Hillenbrand: Yes, naturally, in life—also in diplomatic life—nothing is ever self-evident or completely certain. One must always take into consideration the fact that new developments may take place, developments that may be unexpected and perhaps not always positive. This is part of the normal expectations of a diplomat. One often speaks, as you said, of the so-called Finlandization of Europe. This signifies an aspiration to achieve a form of neutralization in Europe. Evidently, it is not an objective adopted by US in our policy; and I also assume that it is not a political objective for Western Europe. What we must strengthen is our NATO alliance. In my opinion, the strength of NATO is an unquestionable prerequisite for the future development of an expanded Ostpolitik and for US policy in general directed towards Eastern Europe. This was also emphasized by Chancellor Willy Brandt almost two years ago, when he said that without a strong Western policy a strong Eastern policy could not be thought of. For this reason, I believe it to be better that we do not speak of Finlandization. In the long range, one could naturally see it as a danger. But I cannot believe that it necessarily is an unavoidable development, we shall do everything [Page 259]to prevent this. I mean that to speak of Finlandization of Europe, is to speak of an improbable development.”

Embassy officer informed Tuovinen that Embassy would inform the Department of Ambassador Tuominenʼs intention to bring up the matter with the Secretary and added that, in his knowledge, Hillenbrand statement did not represent a change in US policy toward Finland.
Embassy comment. Considering the nature of the interview in question, and Ambassador Hillenbrandʼs comment that “Finlandization” is better not spoken of, Finnish reaction seems to be disproportionately strong. However, Finns in recent years have tried to ignore the term and its semantic negation of Finlandʼs independence. They are today, if anything, even more sensitive to such commentary since it reflects negatively on their cherished hope to establish international understanding of their neutrality, something they have been notably unsuccessful in achieving in Eastern Europe. Their immediate concern, of course, relates to their hostship of the CSCE preparatory talks.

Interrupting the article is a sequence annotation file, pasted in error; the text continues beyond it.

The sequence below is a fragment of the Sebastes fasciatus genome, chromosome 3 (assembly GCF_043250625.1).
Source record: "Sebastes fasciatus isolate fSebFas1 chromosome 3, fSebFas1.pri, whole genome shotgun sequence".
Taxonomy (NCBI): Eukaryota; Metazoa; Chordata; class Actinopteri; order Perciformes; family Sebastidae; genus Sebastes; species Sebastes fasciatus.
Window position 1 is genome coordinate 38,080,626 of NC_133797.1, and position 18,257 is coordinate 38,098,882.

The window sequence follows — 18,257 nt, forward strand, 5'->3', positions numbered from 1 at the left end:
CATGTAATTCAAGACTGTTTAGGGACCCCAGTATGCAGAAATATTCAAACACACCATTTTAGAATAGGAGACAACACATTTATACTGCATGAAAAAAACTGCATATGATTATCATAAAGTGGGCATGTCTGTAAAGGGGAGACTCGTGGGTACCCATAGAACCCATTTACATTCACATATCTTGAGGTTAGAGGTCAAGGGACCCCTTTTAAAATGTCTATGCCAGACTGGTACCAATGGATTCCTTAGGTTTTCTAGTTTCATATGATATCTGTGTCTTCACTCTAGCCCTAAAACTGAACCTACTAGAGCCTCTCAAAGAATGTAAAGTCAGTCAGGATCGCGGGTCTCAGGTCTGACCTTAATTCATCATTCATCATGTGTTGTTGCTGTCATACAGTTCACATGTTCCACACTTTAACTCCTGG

In my opinion the term Finlandization, applying to a country which is not truly neutral but is in fact in many ways subject to Soviet influence, is eminently correct. We do not use the term locally for obvious reasons.
The Finns are not as careful in their language in speaking of the United States as their thin skin in this instance might suggest. In recent weeks President Kekkonen in an interview in a Stockholm daily said, “The American warfare in Vietnam is so inhumane that we must from the humanitarian point of view express our protest.” Also, Ulf Sundquist, Minister of Education, speaking at Socialist International in Vienna, said, “The position of small countries is not automatically improved by rapprochement in great power relations. The war in Vietnam is raging with the United States continuing her persistent aggression against the Indochinese peoples. It is a shame to democratic socialism if we cannot condemn this war and point out its real cause.”
Finland cannot expect and should not be permitted to embarrass a fine Ambassador, Hillenbrand, let alone presume to bother the Secretary with this matter. It is time these people practice what they piously preach.
  1. Source: National Archives, RG 59, Central Files 1970–73, POL 17 FIN–US. Confidential; Immediate. Repeated immediate to Bonn.